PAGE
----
Rising interest rates are weighing heavily on the minds of many farmers this year, according to the latest Federated Farmers Banking Survey.
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Interest pinch weighs on farmer stress
Federated Farmers National President Andrew Hoggard.

Close to 1,200 farming businesses answered questions in the survey conducted last month, reporting their average mortgage interest rate had increased to 6.29% from 4.59% in May (and 3.95% in November 2021.

Federated Farmers national president and economy spokesperson Andrew Hoggard says the survey reflects the impact of official cash rate rises, and “while plenty of other Kiwi households and businesses are feeling the pinch, many farms are carrying high debt”.

Since the May Federated Farmers survey, the average farm mortgage value increased from $4.07 million to $4.19 million. The median also increased from $2.25 million to $2.5 million.

The average level of overdraft rose significantly, up $46,000 to $328,000, with an average interest rate of 8.59%.

“It’s not a surprise given those big numbers that just over 40% of farmers said they felt their mental wellbeing had been affected by their debt levels, interest rates, changing condition, or other forms of financial pressure,” Hoggard says.

The release of the survey results comes after the Government released its Situation and Outlook for Primary Industries (SOPI) report at the National Fieldays.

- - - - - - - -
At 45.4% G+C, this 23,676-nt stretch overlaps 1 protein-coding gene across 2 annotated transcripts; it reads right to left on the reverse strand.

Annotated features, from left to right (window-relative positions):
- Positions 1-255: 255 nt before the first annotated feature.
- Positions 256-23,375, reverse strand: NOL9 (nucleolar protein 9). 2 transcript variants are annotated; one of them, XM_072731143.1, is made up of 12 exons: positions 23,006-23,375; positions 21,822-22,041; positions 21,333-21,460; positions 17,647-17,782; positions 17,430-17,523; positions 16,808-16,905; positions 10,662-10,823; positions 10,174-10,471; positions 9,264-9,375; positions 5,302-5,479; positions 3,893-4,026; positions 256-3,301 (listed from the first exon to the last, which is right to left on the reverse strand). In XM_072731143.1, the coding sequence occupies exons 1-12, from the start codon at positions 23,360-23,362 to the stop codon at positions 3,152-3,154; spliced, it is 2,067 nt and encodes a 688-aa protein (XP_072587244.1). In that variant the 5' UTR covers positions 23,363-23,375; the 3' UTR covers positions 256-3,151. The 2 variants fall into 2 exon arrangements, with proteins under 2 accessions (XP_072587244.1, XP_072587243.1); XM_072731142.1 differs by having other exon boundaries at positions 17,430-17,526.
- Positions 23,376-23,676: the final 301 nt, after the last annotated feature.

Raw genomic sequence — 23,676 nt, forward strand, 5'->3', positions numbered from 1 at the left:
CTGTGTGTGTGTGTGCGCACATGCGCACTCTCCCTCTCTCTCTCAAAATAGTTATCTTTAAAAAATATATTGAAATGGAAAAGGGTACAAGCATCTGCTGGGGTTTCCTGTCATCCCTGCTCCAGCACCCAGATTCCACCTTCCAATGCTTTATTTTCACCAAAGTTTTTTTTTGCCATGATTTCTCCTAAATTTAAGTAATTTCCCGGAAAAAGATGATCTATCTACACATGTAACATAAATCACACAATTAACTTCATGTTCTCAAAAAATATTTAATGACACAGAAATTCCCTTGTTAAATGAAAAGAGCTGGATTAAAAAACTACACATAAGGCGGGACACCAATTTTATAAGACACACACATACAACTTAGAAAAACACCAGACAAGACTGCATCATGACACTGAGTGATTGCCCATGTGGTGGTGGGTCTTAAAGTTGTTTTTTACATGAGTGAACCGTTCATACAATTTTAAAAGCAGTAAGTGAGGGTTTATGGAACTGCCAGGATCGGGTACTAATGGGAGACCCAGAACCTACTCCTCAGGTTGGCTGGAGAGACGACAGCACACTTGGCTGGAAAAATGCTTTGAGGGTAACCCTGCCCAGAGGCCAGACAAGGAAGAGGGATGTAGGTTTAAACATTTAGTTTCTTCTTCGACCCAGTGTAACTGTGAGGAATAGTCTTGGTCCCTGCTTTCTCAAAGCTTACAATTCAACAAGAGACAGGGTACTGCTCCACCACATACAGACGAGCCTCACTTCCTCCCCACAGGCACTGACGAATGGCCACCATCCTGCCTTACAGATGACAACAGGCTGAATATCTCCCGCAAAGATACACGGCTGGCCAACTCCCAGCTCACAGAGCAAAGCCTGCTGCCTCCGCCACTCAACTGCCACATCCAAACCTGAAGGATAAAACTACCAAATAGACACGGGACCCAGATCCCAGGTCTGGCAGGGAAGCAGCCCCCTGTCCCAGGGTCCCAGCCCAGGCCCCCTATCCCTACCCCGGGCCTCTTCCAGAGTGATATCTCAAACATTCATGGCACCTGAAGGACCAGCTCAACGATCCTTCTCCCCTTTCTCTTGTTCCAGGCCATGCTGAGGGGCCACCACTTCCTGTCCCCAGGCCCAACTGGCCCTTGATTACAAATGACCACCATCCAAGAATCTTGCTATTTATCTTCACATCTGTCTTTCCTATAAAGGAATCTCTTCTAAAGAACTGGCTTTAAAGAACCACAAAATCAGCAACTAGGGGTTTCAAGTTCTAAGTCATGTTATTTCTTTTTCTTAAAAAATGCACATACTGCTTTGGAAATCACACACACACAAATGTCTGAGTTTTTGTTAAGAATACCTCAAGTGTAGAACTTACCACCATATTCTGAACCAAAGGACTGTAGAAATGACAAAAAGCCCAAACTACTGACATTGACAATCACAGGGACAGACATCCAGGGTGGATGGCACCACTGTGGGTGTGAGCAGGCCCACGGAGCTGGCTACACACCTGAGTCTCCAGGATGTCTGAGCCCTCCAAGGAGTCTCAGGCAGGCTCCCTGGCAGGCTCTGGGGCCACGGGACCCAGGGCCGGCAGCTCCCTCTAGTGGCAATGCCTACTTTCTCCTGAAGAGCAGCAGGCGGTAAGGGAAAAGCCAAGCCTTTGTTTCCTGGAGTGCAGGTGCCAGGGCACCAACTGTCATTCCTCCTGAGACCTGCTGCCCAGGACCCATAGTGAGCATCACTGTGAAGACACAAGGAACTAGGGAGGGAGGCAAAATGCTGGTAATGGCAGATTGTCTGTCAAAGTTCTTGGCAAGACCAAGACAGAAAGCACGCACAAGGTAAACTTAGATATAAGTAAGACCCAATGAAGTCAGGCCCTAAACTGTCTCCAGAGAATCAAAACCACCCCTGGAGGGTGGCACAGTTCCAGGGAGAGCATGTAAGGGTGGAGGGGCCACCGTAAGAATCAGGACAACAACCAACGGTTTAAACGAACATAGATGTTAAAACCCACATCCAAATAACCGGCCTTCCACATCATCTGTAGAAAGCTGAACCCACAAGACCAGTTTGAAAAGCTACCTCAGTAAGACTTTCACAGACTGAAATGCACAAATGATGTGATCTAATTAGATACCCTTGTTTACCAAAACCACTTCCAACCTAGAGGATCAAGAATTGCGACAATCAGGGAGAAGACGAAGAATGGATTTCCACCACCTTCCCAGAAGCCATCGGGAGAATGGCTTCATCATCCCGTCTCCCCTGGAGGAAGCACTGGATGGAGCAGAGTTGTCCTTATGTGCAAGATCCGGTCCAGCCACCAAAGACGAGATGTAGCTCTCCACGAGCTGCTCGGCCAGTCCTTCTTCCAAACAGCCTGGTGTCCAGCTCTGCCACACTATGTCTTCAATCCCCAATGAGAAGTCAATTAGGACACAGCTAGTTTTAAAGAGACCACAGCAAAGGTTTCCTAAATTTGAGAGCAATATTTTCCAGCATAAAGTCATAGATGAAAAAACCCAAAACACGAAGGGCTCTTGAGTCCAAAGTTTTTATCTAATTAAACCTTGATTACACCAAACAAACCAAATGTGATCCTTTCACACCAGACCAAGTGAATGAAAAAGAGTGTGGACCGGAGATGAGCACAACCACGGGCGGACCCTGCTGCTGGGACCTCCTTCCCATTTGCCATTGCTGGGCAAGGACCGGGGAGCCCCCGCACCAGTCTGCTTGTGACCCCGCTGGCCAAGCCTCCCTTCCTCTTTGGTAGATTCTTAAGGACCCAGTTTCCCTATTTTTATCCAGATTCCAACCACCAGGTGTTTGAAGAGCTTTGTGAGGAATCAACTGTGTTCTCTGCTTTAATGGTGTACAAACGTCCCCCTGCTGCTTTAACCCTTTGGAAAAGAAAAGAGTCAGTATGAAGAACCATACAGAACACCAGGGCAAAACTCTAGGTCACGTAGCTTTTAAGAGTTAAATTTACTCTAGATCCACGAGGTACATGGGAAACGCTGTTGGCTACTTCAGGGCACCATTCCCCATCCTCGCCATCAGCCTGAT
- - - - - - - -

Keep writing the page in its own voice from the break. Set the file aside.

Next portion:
The report highlights a boost to the economy from an estimated record $55 billion in food and fibre export returns by June next year, but Federated Farmers say media reports on SOPI didn’t account for a 15% rise in farm expenses in the September quarter compared to September 2021, with a 53% rise in fuel costs, a 37% jump in fertiliser prices and debt servicing up 34%.

The Federated Farmers survey showed a dip in farmer satisfaction with their banking relationship.

Although approximately 60% of farmers said they were either very satisfied or satisfied with their relationship with their bank, that number was down 5 points from the May survey and is the lowest since biannual surveys began in 2015.

17.4% of farmers perceived they had come under undue pressure over the past six months, up 3.5 points from May 2022, with sharemilkers leading the way (20.7%).

Overall, banks’ conditions for lending became tougher rather than easier for all farm types, with 3.3% reporting easier conditions and 26.8% reporting tougher conditions.

Hoggard says satisfaction with communication from banks has also slipped.

“”That sector might reflect on comments from respondents that personal contact from bank staff has been declining over recent years and most farmers are unhappy about it.

“High staff turnover, rural bank branch closures with consolidation of staff into bigger branches and regional centres, and Covid work policies (e.g., working from home and less able to travel) have all been cited as reasons for reduced personal contact.”

Eleven organic dairy farms in Vermont closed in 2021. The next year, 18 more followed. And this year, the Northeast Organic Farming Association of Vermont expects to lose another 28 farms.

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